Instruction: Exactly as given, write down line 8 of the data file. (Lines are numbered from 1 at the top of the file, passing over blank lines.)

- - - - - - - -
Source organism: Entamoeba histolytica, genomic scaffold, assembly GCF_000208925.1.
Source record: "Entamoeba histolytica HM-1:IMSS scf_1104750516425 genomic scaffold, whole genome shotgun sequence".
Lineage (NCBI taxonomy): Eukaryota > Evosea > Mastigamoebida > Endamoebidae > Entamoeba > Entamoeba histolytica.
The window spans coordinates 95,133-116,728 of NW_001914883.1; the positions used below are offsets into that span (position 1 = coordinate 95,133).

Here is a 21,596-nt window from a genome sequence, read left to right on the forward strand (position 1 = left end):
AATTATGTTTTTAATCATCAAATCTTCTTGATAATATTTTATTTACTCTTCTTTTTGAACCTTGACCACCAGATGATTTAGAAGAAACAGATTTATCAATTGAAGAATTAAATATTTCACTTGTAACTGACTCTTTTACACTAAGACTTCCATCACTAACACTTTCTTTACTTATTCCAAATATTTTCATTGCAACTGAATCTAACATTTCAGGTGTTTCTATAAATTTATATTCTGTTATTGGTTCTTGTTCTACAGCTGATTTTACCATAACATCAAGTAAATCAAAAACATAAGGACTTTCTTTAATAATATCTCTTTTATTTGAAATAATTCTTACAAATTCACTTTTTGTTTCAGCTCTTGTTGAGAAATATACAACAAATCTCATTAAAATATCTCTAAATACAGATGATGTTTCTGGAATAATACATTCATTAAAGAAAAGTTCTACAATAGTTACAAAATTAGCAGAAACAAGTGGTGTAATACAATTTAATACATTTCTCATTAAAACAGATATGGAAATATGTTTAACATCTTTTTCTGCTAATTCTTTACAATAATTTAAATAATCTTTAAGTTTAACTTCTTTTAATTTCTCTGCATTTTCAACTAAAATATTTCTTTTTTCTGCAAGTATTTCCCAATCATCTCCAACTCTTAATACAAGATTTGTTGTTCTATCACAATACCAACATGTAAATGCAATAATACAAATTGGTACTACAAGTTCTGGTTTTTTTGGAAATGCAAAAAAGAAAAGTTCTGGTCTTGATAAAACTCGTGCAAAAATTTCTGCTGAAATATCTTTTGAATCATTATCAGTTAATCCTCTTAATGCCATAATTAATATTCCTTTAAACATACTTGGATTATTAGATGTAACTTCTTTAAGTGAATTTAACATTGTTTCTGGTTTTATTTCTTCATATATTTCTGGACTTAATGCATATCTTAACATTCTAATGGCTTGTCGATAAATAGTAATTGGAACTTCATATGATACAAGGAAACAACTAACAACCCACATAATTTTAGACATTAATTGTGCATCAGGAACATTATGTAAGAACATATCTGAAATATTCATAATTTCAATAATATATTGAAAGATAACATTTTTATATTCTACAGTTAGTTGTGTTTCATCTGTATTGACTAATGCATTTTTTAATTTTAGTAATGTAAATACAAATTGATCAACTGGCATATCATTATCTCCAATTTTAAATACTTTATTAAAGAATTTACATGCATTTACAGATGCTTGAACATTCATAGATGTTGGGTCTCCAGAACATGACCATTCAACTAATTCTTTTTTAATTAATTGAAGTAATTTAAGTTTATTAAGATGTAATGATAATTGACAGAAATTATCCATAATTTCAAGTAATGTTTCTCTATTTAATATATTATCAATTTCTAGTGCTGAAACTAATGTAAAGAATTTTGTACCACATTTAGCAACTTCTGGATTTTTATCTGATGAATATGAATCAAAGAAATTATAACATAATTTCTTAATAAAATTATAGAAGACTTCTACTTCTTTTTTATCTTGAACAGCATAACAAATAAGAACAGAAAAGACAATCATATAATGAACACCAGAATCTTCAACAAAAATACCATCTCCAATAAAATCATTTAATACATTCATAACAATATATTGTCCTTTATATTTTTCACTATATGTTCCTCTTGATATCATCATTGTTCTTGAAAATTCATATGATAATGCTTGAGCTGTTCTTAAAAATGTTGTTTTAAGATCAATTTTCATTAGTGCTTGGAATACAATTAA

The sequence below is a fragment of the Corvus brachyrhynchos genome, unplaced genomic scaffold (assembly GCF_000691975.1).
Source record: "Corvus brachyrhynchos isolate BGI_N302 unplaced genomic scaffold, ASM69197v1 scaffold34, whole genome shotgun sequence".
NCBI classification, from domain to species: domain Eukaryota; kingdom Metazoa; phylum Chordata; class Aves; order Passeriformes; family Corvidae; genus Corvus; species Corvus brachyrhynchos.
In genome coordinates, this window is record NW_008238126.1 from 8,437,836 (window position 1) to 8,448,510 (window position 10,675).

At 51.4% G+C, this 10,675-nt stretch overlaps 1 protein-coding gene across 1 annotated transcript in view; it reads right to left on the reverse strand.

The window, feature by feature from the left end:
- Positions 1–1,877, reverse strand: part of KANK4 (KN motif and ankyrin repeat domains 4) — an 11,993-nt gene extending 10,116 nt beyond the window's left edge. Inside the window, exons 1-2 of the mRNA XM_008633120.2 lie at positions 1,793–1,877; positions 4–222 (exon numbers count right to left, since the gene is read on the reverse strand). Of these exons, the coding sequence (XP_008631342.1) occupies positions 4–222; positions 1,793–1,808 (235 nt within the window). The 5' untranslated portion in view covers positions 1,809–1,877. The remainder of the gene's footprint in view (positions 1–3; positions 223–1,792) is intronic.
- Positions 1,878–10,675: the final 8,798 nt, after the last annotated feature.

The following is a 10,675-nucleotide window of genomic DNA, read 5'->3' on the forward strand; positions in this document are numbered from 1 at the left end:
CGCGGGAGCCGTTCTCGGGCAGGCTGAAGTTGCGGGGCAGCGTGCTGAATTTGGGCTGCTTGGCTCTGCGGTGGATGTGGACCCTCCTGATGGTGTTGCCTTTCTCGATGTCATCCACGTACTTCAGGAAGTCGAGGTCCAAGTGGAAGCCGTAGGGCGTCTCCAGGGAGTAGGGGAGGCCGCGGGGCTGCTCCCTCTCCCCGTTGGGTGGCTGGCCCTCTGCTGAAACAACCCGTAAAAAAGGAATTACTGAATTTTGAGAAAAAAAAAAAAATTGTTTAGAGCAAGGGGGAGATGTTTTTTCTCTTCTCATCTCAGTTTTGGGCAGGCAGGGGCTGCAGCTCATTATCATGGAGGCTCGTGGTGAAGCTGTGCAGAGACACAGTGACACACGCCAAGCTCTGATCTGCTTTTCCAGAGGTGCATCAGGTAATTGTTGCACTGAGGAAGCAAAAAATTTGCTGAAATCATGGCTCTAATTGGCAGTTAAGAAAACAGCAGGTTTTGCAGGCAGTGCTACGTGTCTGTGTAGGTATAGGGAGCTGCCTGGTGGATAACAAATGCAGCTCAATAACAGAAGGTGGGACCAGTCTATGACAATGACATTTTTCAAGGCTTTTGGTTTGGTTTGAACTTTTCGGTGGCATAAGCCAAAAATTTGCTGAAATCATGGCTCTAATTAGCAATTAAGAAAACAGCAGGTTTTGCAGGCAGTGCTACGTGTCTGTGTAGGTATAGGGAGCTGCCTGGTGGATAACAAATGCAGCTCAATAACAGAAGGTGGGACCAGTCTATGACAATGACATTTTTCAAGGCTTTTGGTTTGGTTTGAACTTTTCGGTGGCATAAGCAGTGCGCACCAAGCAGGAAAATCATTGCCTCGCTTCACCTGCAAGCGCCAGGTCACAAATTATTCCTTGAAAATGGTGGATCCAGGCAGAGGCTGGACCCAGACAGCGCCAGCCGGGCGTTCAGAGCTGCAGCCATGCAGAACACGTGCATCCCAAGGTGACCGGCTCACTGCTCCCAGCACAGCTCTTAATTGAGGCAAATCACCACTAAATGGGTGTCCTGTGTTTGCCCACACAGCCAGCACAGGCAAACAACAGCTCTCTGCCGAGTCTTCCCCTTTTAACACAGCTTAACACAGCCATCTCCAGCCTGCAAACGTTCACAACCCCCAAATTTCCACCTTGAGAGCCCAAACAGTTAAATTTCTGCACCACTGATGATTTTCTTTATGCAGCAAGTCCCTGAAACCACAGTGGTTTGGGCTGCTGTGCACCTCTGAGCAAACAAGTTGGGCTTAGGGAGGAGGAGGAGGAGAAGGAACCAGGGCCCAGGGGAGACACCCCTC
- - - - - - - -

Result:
Source record: "Corvus brachyrhynchos isolate BGI_N302 unplaced genomic scaffold, ASM69197v1 scaffold34, whole genome shotgun sequence".